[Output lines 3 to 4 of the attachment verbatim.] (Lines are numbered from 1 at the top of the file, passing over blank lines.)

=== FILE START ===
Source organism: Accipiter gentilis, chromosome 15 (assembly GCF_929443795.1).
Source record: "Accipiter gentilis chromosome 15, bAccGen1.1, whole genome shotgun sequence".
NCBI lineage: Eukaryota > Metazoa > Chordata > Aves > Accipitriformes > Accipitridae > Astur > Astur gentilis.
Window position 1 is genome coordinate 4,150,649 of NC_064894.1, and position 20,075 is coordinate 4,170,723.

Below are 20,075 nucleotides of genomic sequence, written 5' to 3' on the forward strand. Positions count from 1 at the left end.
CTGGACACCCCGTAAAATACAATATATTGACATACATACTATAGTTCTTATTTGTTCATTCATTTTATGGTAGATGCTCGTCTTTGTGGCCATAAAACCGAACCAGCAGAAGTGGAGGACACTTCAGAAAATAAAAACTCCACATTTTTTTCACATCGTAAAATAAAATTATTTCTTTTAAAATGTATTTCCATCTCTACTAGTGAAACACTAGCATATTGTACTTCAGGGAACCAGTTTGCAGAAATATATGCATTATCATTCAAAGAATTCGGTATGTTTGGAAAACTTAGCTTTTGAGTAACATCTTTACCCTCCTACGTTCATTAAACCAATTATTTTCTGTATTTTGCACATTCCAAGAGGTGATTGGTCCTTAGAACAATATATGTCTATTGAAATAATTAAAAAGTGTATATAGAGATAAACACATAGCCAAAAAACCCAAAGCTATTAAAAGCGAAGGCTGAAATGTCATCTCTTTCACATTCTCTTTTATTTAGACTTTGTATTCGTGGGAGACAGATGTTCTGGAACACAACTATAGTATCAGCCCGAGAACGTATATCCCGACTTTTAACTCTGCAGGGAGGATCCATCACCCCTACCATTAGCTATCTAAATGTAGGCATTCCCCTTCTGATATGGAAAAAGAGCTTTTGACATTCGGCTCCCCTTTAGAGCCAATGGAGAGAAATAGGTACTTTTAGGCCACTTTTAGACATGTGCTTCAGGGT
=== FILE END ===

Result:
NCBI lineage: Eukaryota > Metazoa > Chordata > Aves > Accipitriformes > Accipitridae > Astur > Astur gentilis.
Window position 1 is genome coordinate 4,150,649 of NC_064894.1, and position 20,075 is coordinate 4,170,723.